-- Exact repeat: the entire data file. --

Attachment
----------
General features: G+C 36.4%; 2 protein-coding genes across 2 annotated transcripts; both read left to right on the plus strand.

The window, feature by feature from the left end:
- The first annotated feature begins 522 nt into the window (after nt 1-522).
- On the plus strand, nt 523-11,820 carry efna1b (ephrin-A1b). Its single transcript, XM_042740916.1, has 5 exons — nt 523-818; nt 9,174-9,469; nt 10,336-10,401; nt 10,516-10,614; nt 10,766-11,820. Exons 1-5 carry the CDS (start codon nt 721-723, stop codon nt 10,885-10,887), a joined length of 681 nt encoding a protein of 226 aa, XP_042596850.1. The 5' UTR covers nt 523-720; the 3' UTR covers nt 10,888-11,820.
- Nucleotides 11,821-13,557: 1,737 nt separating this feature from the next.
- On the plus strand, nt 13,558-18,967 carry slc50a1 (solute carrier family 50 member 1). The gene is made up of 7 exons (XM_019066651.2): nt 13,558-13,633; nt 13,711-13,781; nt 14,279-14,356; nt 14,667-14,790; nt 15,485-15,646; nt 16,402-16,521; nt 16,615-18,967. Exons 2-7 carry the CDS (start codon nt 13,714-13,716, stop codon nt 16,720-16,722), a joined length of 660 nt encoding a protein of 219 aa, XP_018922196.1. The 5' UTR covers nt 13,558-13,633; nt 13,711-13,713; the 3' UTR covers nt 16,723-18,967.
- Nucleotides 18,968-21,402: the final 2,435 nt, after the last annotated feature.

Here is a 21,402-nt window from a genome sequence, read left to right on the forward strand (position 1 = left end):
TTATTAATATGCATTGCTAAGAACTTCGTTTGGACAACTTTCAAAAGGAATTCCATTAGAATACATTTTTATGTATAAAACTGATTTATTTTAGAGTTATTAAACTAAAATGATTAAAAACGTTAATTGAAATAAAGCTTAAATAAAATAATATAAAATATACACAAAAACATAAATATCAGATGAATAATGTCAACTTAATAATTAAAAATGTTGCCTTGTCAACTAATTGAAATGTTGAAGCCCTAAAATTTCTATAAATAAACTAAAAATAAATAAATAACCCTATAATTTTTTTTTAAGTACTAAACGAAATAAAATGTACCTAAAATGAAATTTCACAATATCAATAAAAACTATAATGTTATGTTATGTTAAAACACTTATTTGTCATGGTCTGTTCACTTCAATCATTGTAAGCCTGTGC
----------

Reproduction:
General features: G+C 36.4%; 2 protein-coding genes across 2 annotated transcripts; both read left to right on the plus strand.

The window, feature by feature from the left end:
- The first annotated feature begins 522 nt into the window (after nt 1-522).
- On the plus strand, nt 523-11,820 carry efna1b (ephrin-A1b). Its single transcript, XM_042740916.1, has 5 exons — nt 523-818; nt 9,174-9,469; nt 10,336-10,401; nt 10,516-10,614; nt 10,766-11,820. Exons 1-5 carry the CDS (start codon nt 721-723, stop codon nt 10,885-10,887), a joined length of 681 nt encoding a protein of 226 aa, XP_042596850.1. The 5' UTR covers nt 523-720; the 3' UTR covers nt 10,888-11,820.
- Nucleotides 11,821-13,557: 1,737 nt separating this feature from the next.
- On the plus strand, nt 13,558-18,967 carry slc50a1 (solute carrier family 50 member 1). The gene is made up of 7 exons (XM_019066651.2): nt 13,558-13,633; nt 13,711-13,781; nt 14,279-14,356; nt 14,667-14,790; nt 15,485-15,646; nt 16,402-16,521; nt 16,615-18,967. Exons 2-7 carry the CDS (start codon nt 13,714-13,716, stop codon nt 16,720-16,722), a joined length of 660 nt encoding a protein of 219 aa, XP_018922196.1. The 5' UTR covers nt 13,558-13,633; nt 13,711-13,713; the 3' UTR covers nt 16,723-18,967.
- Nucleotides 18,968-21,402: the final 2,435 nt, after the last annotated feature.

Here is a 21,402-nt window from a genome sequence, read left to right on the forward strand (position 1 = left end):
TTATTAATATGCATTGCTAAGAACTTCGTTTGGACAACTTTCAAAAGGAATTCCATTAGAATACATTTTTATGTATAAAACTGATTTATTTTAGAGTTATTAAACTAAAATGATTAAAAACGTTAATTGAAATAAAGCTTAAATAAAATAATATAAAATATACACAAAAACATAAATATCAGATGAATAATGTCAACTTAATAATTAAAAATGTTGCCTTGTCAACTAATTGAAATGTTGAAGCCCTAAAATTTCTATAAATAAACTAAAAATAAATAAATAACCCTATAATTTTTTTTTAAGTACTAAACGAAATAAAATGTACCTAAAATGAAATTTCACAATATCAATAAAAACTATAATGTTATGTTATGTTAAAACACTTATTTGTCATGGTCTGTTCACTTCAATCATTGTAAGCCTGTGC